It’s been a steady, albeit unremarkable, start to trading on Thursday, with risk appetite gradually improving ahead of today’s ECB decision.
The euro has been well bid this morning ahead of the ECBs interest rate decision and Mario Draghi’s press conference, with traders either anticipating taper talk or testing the central banks resolve as it prepares to further wind down its quantitative easing program. The current program expires at the end of the year and there is a clear desire to reduce it to zero and normalize monetary policy, but with this comes many obstacles, most notably the goal of 2% inflation.
Not only is the ECB far from achieving this target but this year’s appreciation of the euro has made the job of do so all the more difficult. The euro is up more than 13% against the dollar this year and more than 7% against the pound which will continue to weigh on inflation going forward. The issue for the ECB is that by announcing a reduction in stimulus, it risks exacerbating the problem by driving the euro higher again, assuming of course that this isn’t already priced in.
The ECB is clearly already uncomfortable with the gains that the currency has made – as seen by repeated mentions of it and coincidentally timed “ECB source” leaks referencing QE – to the point that it is now expected to hold off on announcing an extension to the program until later in the year. The likelihood remains that another reduction will be announced now either in October or December with the goal or ending the program at the end of next year but policy makers are clearly being very careful about how and when they announce it so as to avoid any unwanted euro appreciation.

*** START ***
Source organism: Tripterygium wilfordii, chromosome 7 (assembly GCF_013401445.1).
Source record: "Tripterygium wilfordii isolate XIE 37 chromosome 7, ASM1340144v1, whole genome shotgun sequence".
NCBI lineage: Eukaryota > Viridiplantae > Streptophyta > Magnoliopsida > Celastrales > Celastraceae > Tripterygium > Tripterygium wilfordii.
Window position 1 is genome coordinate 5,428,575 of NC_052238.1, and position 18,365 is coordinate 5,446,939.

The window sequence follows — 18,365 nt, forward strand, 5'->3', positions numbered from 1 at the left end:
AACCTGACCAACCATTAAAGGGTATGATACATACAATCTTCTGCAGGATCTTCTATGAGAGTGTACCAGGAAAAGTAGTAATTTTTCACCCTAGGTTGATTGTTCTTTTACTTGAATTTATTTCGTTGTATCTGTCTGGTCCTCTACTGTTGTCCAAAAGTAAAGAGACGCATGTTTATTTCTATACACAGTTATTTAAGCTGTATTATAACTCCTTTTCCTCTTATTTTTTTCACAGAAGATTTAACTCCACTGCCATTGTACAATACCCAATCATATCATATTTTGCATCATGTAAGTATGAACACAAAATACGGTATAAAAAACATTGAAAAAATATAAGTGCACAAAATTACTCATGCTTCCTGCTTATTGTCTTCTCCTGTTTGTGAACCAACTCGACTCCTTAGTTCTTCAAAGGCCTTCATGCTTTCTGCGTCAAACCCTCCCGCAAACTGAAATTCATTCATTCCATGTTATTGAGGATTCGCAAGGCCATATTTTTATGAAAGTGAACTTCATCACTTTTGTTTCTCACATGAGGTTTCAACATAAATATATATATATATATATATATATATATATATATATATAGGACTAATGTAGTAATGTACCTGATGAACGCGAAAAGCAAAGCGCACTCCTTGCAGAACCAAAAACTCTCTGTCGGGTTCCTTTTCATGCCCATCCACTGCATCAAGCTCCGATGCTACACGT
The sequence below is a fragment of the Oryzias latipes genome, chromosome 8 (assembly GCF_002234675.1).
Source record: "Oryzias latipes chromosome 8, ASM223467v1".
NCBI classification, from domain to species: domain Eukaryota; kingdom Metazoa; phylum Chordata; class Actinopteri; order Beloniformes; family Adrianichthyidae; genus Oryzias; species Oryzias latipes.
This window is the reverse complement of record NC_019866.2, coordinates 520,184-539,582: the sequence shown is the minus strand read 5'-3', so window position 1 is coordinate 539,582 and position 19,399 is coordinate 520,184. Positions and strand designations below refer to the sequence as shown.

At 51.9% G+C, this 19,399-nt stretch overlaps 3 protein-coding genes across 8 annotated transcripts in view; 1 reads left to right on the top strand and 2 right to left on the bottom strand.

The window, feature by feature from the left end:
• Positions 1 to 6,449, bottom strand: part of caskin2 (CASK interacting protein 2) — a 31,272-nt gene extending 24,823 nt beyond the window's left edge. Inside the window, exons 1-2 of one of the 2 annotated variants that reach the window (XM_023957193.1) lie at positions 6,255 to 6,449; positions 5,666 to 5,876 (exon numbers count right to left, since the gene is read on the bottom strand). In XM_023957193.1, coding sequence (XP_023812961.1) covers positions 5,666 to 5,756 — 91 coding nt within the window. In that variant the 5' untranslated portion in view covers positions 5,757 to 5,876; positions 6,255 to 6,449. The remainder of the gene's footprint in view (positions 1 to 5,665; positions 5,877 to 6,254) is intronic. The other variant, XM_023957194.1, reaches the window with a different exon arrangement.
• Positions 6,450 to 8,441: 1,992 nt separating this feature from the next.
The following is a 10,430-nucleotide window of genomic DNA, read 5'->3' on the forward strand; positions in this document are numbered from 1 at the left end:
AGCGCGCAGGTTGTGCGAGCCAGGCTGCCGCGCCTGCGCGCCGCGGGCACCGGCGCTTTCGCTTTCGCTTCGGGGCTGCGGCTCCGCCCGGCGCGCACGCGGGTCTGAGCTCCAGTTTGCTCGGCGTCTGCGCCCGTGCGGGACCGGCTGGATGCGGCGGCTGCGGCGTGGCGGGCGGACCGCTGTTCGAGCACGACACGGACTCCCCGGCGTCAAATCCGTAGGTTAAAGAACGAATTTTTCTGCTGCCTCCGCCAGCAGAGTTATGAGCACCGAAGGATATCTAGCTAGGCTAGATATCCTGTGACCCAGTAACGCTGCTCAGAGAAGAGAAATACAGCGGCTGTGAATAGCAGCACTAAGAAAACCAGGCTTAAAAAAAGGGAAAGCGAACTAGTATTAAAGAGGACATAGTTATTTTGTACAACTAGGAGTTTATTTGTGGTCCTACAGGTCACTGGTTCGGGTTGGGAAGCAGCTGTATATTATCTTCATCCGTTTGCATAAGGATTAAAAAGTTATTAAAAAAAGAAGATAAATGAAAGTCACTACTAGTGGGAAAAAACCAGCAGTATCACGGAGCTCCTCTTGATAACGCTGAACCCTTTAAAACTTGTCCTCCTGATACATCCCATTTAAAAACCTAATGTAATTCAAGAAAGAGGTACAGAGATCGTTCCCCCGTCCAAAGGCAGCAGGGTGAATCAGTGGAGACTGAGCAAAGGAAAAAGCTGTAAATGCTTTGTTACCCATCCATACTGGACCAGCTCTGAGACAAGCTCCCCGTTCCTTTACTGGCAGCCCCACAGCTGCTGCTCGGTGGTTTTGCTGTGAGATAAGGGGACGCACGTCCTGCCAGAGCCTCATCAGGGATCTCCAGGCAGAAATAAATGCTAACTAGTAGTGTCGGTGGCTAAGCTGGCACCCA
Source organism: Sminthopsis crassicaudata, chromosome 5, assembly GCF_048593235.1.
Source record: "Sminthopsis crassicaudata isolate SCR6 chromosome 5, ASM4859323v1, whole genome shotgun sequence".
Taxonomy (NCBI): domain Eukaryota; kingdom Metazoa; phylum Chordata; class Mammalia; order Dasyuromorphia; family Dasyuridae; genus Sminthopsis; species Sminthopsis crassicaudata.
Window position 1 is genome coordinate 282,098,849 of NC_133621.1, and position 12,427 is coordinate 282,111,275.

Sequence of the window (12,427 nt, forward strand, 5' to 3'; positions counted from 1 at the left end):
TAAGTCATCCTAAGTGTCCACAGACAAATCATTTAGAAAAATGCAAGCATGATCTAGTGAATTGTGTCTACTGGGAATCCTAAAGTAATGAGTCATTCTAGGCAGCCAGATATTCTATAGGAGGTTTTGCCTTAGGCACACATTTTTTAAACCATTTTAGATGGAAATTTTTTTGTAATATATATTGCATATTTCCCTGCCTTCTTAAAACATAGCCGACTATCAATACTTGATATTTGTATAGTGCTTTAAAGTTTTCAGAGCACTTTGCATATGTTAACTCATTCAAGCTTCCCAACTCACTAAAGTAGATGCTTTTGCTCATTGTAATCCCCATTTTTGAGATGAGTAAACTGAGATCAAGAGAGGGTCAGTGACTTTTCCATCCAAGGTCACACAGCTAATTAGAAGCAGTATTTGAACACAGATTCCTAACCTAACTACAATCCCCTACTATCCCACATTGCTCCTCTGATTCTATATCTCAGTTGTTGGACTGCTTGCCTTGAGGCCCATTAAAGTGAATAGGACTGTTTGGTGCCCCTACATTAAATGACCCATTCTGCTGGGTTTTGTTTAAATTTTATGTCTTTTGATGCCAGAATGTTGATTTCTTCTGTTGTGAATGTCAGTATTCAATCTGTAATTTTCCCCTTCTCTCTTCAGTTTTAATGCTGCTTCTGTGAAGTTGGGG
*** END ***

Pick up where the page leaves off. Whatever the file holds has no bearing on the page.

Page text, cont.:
I therefore expect ECB President Mario Draghi to be very dovish today and possibly even leave the door ajar to no tapering to take place when the extension is announced, even if that is extremely unlikely to happen. The goal of this will be simply to take the pressure off the currency ahead of the announcement later in the year and manage its ascent. Whether traders buy it or not is another question and we’re already seeing some appetite this morning to test the 1.20 level that has so far held strong.
With risk appetite gradually improving and geopolitics becoming less of a drag on markets, for now, focus is switching back to fundamentals and today’s US data will give us some insight into just that. Weekly jobless claims, non-farm productivity and unit labor costs data will all be released ahead of the open on Wall Street today and we’ll also get crude inventory numbers from EIA. A build of a little over 4 million barrels is expected this week with the effects of Hurricane Harvey driving much of the gains.